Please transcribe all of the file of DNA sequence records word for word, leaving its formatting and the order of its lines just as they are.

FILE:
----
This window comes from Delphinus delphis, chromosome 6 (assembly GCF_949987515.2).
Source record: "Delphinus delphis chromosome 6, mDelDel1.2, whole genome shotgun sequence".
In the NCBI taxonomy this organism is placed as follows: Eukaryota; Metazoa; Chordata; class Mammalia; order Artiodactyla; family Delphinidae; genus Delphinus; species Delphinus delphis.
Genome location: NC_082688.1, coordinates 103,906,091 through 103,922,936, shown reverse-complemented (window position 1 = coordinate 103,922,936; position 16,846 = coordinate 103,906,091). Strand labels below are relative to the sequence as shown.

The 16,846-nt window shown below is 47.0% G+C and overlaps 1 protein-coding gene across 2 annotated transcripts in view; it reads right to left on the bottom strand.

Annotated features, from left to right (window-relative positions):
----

This window comes from Delphinus delphis, chromosome 6 (assembly GCF_949987515.2).
Source record: "Delphinus delphis chromosome 6, mDelDel1.2, whole genome shotgun sequence".
In the NCBI taxonomy this organism is placed as follows: Eukaryota; Metazoa; Chordata; class Mammalia; order Artiodactyla; family Delphinidae; genus Delphinus; species Delphinus delphis.
Genome location: NC_082688.1, coordinates 103,906,091 through 103,922,936, shown reverse-complemented (window position 1 = coordinate 103,922,936; position 16,846 = coordinate 103,906,091). Strand labels below are relative to the sequence as shown.

The 16,846-nt window shown below is 47.0% G+C and overlaps 1 protein-coding gene across 2 annotated transcripts in view; it reads right to left on the bottom strand.

Annotated features, from left to right (window-relative positions):